Remember, you will always have strengths and skills to offer a prospective employer. Spend time identifying these.

Be organised

Once you have decided what you want to do after your career break, make an action plan to enable you to network, seek additional help and prepare for applications and interviews.

Practise

Rehearse the benefits of your career break to ensure you can fluently explain this to a prospective employer.

If you would like to read more about career breaks, have a read of the article I referred to, ‘Taking a career break from work’, for more information and guidance.

www.tessaarmstrong.co.uk

Hidden careers you never knew existed

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The more time you spend investigating different sectors, the better suited your career choice will be.

I was unsurprised by a recent headline that popped up in my newsfeed last month.

Children in poorer countries have higher career aspirations than UK

On the face of it, you would perhaps question the accuracy of this headline when there are hundreds of amazing careers available to us in the UK within countless sectors.  However, this article was prompted by the results of a survey of 20,000 children so there must be some truth behind it!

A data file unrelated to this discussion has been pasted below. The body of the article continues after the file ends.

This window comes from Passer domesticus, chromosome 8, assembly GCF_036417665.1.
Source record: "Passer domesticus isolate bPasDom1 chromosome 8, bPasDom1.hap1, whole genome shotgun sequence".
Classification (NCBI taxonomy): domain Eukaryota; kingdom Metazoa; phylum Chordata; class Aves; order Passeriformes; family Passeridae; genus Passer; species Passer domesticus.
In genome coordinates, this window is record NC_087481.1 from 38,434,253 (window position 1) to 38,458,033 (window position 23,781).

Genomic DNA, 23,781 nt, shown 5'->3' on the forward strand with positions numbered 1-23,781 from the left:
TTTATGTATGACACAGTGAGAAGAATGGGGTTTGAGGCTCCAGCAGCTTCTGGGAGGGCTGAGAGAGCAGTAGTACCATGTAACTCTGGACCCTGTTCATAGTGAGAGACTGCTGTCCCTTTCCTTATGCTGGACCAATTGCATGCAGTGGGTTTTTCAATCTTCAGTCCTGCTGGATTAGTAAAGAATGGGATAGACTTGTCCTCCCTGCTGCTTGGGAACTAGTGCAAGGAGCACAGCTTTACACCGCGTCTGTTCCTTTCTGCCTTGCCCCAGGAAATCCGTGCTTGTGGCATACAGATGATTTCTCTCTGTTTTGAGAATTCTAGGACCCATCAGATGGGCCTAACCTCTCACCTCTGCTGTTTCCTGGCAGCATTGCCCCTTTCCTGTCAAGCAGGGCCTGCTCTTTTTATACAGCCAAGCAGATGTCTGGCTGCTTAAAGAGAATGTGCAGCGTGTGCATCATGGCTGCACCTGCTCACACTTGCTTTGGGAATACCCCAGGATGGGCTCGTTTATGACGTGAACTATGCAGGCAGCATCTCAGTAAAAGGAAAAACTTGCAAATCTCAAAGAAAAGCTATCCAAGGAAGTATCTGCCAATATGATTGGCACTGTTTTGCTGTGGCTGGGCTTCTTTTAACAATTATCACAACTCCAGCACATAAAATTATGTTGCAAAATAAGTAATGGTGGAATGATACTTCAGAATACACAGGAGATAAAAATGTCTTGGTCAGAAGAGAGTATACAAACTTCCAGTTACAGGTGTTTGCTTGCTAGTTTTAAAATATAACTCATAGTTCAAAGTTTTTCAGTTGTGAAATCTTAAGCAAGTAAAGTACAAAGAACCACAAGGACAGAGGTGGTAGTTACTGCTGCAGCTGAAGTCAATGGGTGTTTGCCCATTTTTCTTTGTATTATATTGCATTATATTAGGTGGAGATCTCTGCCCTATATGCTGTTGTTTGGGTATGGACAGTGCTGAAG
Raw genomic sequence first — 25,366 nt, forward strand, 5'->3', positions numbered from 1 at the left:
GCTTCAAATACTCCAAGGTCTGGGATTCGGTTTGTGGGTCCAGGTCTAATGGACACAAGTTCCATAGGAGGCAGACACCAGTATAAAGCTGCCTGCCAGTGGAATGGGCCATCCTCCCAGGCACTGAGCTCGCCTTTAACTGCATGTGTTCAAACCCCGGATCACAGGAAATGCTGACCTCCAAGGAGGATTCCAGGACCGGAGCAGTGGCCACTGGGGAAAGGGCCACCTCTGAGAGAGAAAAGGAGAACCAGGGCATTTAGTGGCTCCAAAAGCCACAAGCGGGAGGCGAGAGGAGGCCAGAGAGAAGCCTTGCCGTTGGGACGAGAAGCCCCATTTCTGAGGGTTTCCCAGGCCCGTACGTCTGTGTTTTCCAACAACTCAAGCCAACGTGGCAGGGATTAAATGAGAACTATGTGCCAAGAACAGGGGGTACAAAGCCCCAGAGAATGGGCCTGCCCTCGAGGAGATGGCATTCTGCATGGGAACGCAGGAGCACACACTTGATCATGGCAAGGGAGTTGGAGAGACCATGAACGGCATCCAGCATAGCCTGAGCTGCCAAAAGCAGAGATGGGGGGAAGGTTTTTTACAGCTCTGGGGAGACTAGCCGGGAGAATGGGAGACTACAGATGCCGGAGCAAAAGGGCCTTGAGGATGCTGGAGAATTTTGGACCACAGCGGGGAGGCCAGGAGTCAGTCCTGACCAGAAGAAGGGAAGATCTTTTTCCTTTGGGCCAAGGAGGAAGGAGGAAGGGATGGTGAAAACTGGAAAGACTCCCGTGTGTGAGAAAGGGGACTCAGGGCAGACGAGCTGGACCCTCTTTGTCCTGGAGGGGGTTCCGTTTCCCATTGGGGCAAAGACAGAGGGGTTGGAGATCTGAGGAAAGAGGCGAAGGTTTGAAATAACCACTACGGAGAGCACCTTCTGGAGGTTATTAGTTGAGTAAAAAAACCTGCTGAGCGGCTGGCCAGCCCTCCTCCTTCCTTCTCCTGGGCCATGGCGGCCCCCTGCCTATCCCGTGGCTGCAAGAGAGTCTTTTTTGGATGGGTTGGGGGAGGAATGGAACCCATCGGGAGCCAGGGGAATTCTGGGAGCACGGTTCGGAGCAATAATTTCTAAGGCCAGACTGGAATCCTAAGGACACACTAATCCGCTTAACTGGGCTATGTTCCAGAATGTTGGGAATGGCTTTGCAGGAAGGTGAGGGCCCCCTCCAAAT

The finding from the survey that took my interest was the evident need for children to be introduced to different types of careers at an early age.  As children are heavily influenced by their social surroundings and who they know, their career expectations did not always match the opportunities available to them, limiting their chances of finding a career that gives them happiness and fulfilment.

However, it is not just children who lack knowledge of different sectors.  Adults, through no fault of their own, are guilty of this too!

How many different career sectors are you aware of?

At school, we were typically taught to think about careers in fixed categories with no overlap, common examples being law, medicine, veterinary science, engineering and teaching.  This is fine until you have spent five years in your chosen sector and realise it doesn’t quite feel right for you (perhaps it didn’t ever feel right).  Your job role may contradict your true values or differ from your interests.  However, you feel your career choices are limited and have little knowledge of what else you can do.

The reality is, there are thousands of sectors to choose from.  There is something for everyone, to fit with all personalities, skills and interests.  If you were not introduced to these at an early age, perhaps it is time now to seek them out.  Identify your passions and start making links between them by stretching your imagination.  Pretend you are back at school again and revisiting your choice!    For example, if you are interested in young people, education and creative writing, expand your thinking beyond teaching.  You could investigate writing short stories or educational materials or working for a charity that promotes creativity in young people. There will be so many different and exciting strands to explore.  Just remember, your investigations may take a few steps rather than one big jump!

Expanding your sector choices will increase the opportunities available to you and enable you to find a career that best suits you.

www.tessaarmstrong.co.uk

Unpacking an inspiring career in 2018